Tales from the Edge of Hawaii
Waipio! I read a lot about this place before we even started packing for travelling to Hawaii! Rainforests all over, three thousand feet high cliffs, immense waterfalls, just a few people living and growing taro in the verdant valley. It sounded too idyllic to be true.
Waipio valley is a place of legends. Located on the north of the Big Island, Hawaii, it was the home to many Hawaii kings over years. It was devastated by tsunami in recent times, in 1946. Before that time, Waipio valley was rather populous for its size. It had held some 5000 or more people. At this time, however, only a handful remain in its rather primitive surroundings, without electricity or running water, growing taro and doing subsistence farming.
Waipio valley has black sand beach, like some other places in Big Island. It has been the location for many movies; most recently for the movie "Underworld", which, as an aside, was a monumental 200 million dollar flop!
As we were leaving Waipio valley lookout, a slightly unwashed looking young man (along with a better washed young woman) were frantically gesturing at us with some strange looking fruits in hand. I thought they wanted to sell the fruits. The fruits (Rambutan, which we have never seen before) looked rather fascinating, so we stopped. It turned out that they wanted to hitch a ride, and were going to pay us for the privilege in kind, or, in Rambutans. I said that they could take the ride, however, I didnt want the fruits.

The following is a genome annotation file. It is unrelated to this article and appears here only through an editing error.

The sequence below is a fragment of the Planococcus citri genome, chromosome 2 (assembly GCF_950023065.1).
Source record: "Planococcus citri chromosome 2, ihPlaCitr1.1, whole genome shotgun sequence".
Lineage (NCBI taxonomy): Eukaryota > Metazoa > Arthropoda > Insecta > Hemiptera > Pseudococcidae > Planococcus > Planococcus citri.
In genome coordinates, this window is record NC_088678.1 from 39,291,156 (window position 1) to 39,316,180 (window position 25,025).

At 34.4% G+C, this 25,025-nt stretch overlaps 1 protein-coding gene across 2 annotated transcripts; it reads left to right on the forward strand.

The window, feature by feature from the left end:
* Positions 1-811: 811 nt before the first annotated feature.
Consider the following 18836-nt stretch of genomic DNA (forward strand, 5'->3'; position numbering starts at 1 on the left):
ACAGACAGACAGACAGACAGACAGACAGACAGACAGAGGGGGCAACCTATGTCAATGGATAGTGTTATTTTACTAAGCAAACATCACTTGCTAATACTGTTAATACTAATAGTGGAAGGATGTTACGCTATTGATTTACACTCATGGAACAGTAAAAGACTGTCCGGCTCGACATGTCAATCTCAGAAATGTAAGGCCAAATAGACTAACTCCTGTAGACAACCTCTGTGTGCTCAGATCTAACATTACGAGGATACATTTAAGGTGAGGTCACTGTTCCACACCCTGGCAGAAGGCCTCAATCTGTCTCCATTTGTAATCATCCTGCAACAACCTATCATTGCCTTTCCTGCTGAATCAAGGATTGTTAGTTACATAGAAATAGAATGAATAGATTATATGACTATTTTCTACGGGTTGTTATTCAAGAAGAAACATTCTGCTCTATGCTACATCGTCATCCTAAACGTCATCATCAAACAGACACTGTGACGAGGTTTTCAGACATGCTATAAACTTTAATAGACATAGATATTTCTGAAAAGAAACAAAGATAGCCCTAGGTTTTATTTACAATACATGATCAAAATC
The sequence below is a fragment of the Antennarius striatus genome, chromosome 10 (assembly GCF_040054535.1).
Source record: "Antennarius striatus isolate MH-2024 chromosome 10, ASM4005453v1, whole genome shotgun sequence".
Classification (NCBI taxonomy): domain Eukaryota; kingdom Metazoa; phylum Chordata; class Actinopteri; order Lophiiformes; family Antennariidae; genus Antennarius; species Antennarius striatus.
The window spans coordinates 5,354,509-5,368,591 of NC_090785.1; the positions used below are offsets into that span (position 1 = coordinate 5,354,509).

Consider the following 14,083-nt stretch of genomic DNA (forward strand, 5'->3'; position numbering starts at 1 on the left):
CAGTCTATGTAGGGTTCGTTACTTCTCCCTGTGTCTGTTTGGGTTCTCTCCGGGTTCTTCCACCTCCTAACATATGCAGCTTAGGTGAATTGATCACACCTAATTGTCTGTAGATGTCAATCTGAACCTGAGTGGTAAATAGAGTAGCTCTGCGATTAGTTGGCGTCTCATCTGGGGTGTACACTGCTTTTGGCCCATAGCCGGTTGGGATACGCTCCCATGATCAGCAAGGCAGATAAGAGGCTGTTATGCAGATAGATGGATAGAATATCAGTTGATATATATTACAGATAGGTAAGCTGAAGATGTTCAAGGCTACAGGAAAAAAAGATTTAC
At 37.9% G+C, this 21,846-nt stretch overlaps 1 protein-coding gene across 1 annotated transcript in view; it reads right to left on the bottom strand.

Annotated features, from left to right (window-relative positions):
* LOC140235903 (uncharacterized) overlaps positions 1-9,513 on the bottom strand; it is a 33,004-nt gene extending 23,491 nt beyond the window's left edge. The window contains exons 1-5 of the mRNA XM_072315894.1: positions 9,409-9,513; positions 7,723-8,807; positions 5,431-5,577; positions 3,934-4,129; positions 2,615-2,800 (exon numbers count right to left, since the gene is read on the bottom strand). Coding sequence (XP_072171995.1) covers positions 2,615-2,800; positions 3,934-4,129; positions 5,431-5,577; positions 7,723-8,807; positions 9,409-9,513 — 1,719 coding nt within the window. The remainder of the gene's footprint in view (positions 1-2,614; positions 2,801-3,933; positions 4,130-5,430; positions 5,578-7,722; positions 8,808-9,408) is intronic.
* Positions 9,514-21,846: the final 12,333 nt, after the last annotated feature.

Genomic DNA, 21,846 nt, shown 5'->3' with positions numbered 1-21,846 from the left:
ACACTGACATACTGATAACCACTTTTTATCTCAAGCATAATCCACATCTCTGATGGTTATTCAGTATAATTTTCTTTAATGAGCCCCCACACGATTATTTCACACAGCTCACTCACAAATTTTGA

They turned out to be farmers who stay on the highlands and go down to Waipio valley to farm everyday, looking after their taro field. The man, named Chris, is a transplant from San Diego who has left the big city life to settle down in this far corner of Hawaii, and looked rather happy, even if a bit strange, for it. With him was Jessica, who has come from Canada to work in the farm for a year now. Unfortunately, their stop came too soon, and we didnt get to hear much of their story, which, I am sure, would have been an interesting one.
M went back on the barter and took a few of the fruits, and for good reason too, for they served us well on our last day in Hawaii. We said bye to Chris and Rebecca, and drove on the beautiful highway over the Honoka coast.
Its a pity we never made it to the valley floor itself in our trip to Hawaii. We did make it to the valley overlook a little before sunset. It was too late to hike down to the valley, and more importantly, too late to hike back up. I guess some places must remain unseen and mysterious in our memory, so we go back there again.
Onwards to Hilo, where it must be raining.